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Woods Hole Research Center responds to misleading NY Times op-ed on climate change

  Climate scientists everywhere reacted with stunned outrage  as word spread about an op-ed piece in the New York Times on Sept. 20, 2014 under the headline: “To Save The Planet, Don’t Plant Trees.” Operating on kernals of truth that distort and misinterpret far larger facts and realities about the role of forests — tropical…

Rivers Need a Thorough Health Exam

Rivers are the blue arteries of the Earth. Their flows deliver sediment and nutrients to floodplains, deltas and coastal zones, some of the most biologically productive ecosystems on the planet.  They connect and sustain the web of life. So it might be surprising that globally we don’t systematically monitor their health.  Imagine damming and diverting…

What’s That Weird Purple Sea Creature? Explaining Viral Video

A weird garbage-like creature spotted in the Gulf of Mexico is a rare type of jellyfish relative, scientists say.

Congress Needs to Think Big About Fish

When you buy a house, do you inspect only the roof? Of course not. You look at the whole structure: the foundation, insulation, plumbing, and many other aspects that indicate the overall condition of a home. Taking a look at the big picture is wise when buying a house—and equally wise when making many other…

Wolf OR-7′s Journey in Photos From the Forest Floor

During the days we spent walking Wolf OR-7′s dispersal route, I found myself endlessly fascinated watching the landscape transform. As I walked, I photographed items from Oregon and California’s forest floor—it’s like seeing 1,200 miles through a straw.

September 21, 2014: Living At Sea for 3 Years, Uncovering The Largest Ever Carnivore and More

This week on National Geographic Weekend radio, join host Boyd Matson and his guests as they live on the world’s oceans for three years, create the largest marine protected area, road trip down a historical highway, protect power grids from hackers, eat our way through Rome, find the world’s meanest dinosaur ever, tear down dams, spy on cats, and teach our kids to be wild again.

The Sea Turtle and the Captain

Captain Robert Thomas was fishing for Chinook salmon in the San Francisco Bay. His charter sport fishing boat, the Salty Lady, was near Buoy 1, just outside of the Golden Gate Bridge when they accidentally foul-hooked an endangered Pacific green sea turtle. Thomas has been fishing these waters for decades and though he has seen…

You Cannot Save the Climate Without Trees

The People’s Climate March that trumpeted its way through the streets of Manhattan yesterday was led by communities on the front lines of climate change—and Indigenous Peoples were at the forefront of this group.  The tropical forests where they live are not only getting hammered by changing weather patterns, drug traffickers, invasive pests, and massive…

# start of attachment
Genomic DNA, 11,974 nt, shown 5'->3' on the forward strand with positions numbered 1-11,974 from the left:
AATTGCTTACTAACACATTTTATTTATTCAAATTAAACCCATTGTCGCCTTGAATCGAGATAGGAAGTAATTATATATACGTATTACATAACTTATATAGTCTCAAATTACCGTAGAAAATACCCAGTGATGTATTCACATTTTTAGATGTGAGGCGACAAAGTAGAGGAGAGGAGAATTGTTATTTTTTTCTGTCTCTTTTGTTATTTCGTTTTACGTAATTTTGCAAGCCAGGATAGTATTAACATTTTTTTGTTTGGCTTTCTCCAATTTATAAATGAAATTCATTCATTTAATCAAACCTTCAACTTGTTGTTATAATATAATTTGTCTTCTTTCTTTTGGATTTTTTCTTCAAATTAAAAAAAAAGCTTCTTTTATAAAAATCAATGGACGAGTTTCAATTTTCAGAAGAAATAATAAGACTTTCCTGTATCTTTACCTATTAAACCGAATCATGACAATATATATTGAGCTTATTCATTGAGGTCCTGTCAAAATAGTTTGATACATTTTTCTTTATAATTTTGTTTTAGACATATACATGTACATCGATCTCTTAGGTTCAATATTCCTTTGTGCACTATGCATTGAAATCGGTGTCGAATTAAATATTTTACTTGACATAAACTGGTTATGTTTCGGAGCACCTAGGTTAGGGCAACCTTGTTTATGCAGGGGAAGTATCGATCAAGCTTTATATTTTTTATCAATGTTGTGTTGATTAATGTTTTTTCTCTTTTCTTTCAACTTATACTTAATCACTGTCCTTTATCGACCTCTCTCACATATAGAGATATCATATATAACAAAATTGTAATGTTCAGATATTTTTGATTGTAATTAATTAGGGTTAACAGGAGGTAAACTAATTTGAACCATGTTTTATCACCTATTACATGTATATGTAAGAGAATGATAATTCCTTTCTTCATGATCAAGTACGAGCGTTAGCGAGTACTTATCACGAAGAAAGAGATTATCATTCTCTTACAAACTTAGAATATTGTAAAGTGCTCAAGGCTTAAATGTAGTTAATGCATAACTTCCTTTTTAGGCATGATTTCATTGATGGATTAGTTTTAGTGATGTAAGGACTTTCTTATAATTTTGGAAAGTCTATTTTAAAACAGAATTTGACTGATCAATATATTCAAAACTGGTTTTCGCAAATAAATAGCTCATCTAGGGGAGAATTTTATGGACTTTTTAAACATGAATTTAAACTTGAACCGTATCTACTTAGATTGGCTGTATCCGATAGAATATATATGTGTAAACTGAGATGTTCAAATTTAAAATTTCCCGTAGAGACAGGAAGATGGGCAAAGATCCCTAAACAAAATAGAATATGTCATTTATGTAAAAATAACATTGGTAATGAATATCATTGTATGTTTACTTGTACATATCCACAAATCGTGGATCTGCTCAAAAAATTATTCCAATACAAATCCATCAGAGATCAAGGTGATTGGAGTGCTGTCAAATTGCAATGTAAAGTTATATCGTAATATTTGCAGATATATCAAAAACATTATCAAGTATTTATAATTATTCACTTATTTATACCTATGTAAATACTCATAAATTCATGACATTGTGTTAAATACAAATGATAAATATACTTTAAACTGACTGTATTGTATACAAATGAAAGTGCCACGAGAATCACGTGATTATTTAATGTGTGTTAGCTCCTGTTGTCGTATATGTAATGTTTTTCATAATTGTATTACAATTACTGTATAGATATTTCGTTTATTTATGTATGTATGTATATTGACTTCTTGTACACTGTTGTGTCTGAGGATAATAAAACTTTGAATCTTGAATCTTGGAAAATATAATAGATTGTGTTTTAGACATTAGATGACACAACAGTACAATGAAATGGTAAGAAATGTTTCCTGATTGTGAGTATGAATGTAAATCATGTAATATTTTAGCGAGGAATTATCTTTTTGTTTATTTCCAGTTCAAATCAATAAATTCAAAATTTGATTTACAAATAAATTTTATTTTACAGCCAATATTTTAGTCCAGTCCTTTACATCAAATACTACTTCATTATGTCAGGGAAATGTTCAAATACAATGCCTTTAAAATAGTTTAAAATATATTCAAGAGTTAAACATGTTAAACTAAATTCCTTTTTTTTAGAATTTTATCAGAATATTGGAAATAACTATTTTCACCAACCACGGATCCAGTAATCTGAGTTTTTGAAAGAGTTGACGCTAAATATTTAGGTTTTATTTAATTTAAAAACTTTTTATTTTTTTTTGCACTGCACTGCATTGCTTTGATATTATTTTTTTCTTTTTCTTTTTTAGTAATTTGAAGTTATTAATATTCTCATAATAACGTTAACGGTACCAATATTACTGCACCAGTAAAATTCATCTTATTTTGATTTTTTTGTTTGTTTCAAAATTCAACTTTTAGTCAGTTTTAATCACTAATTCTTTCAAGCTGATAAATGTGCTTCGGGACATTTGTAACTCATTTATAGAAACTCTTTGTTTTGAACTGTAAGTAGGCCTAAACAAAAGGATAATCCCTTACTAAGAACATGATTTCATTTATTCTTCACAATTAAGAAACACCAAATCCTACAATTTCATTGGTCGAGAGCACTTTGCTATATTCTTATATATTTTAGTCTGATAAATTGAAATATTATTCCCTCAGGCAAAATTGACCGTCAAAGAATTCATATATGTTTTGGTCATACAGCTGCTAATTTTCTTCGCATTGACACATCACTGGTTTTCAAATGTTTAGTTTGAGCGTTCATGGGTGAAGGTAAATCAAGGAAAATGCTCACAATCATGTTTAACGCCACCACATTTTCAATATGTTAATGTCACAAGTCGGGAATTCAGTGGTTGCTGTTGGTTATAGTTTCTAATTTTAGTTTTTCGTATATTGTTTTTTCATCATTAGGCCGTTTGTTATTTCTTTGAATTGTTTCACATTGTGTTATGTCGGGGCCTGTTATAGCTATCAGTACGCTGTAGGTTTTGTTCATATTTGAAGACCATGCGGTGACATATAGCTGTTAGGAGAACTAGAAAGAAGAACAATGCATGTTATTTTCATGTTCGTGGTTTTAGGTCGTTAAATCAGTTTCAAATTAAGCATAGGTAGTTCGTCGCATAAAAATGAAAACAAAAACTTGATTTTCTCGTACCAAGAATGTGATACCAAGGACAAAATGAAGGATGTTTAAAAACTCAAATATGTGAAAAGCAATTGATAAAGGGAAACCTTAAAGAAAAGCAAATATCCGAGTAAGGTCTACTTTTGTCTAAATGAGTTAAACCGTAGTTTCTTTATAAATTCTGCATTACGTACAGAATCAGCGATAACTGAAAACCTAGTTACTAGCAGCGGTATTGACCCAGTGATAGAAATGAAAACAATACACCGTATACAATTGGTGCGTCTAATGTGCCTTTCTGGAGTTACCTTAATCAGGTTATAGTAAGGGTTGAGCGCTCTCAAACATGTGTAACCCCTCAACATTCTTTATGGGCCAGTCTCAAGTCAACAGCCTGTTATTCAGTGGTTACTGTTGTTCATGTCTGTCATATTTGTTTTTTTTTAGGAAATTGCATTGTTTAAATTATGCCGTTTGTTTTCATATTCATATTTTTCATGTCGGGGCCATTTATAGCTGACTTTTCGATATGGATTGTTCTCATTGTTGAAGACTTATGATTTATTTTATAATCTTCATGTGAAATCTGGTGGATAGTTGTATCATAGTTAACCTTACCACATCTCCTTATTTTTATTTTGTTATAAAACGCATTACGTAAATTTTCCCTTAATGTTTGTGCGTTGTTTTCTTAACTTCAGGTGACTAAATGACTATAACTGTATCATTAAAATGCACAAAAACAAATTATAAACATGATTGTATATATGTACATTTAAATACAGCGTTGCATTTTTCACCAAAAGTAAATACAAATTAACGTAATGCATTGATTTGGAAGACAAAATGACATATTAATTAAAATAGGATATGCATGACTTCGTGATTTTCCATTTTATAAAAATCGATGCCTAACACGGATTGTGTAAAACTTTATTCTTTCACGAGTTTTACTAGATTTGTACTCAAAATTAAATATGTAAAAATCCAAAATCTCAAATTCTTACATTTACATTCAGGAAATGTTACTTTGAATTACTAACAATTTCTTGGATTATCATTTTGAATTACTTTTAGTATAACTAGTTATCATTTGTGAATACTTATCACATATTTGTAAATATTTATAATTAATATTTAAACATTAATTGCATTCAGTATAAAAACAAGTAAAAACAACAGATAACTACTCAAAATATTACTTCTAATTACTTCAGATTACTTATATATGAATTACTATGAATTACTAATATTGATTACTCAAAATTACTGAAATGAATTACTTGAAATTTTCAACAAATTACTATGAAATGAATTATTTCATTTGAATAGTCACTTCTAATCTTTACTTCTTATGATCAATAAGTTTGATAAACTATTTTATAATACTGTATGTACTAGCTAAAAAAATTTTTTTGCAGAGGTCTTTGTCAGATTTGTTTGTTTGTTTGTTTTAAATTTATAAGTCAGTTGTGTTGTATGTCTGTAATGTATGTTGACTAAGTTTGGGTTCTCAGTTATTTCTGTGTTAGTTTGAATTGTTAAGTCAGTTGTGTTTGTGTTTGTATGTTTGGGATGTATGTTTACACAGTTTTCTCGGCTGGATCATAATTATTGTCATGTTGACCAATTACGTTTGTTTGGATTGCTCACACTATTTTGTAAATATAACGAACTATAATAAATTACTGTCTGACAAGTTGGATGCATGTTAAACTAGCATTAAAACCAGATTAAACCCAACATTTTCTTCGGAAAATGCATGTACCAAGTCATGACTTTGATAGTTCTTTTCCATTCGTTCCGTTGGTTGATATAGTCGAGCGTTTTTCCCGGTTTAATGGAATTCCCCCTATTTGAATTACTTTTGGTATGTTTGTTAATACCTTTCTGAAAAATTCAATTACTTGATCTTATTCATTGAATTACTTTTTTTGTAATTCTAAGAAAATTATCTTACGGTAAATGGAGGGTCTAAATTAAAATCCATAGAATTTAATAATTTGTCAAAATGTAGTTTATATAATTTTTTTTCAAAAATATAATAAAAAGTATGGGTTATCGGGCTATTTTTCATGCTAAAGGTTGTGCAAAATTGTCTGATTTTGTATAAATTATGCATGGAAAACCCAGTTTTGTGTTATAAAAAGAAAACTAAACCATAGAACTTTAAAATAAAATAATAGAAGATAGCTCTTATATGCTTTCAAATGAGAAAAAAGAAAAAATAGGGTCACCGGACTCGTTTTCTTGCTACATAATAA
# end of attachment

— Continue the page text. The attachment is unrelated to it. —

Ask Your Weird Animal Questions: Why Do Lobsters Turn Red When Cooked?

Are wood roaches different than cockroaches? Do killer whales usually attack in groups? See this week’s Ask Your Weird Animal Questions.

Crashing Into Ice: The Impact of Climate Change, on My Head

Ruby, Françoise, and I are barefoot and wearing t-shirts as we conduct sea bird surveys from the prow of the M/V Cape Race. Between shifts we close our eyes, the sun warms our faces and it feels downright tropical. Opening our eyes again, we are reminded of where we are. Looming in the distance are massive, glassy ice bergs, which we will soon be swimming by.

Lonesome George Unveiled in New York City

Lonesome George, the famous Galápagos Island tortoise that was the last of his kind when he died in 2012, is due to get some company.

Bobcats Prowl Among Us: Haunt Birdfeeders, Brooks, Boulevards

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It’s on the prowl from three hours before sunset until midnight, and again before dawn ‘til three hours after sunrise.  Each night, it moves two to seven miles, mostly on the same route. Along the way it visits, like the humans in whose shadow it lives, known locales.  But its stomping grounds are a hollow…

The Coral Triangle: Amazon of the Oceans

This article is brought to you by the International League of Conservation Photographers (iLCP). Read our other articles on the National Geographic News Watch blog featuring the work of our iLCP Fellow Photographers all around the world. Text and photos by iLCP Fellow James Morgan. I’ve been fortunate to see most of the world’s oceans the past couple…

Top 25 Wild Bird Photographs of the Week #72

Firethroats, kingfishers, openbills, nightjars, stilts, leafbirds, roadrunners, mangos, laughthrushes, and rubythroats are featured in this 72nd edition of the “Top 25 Wild Bird Photographs of the Week”! With almost 600,000 followers on the Wild Bird Trust Facebook page, the Wild Bird Revolution is accelerating towards our goal of 1 million Wild Bird Enthusiasts by the end…

Following Nemo: Clownfish Make Epic Ocean Journeys

Turns out finding Nemo could take a while—a new study reveals for the first time that baby clownfish travel up to 250 miles in search of a new reef.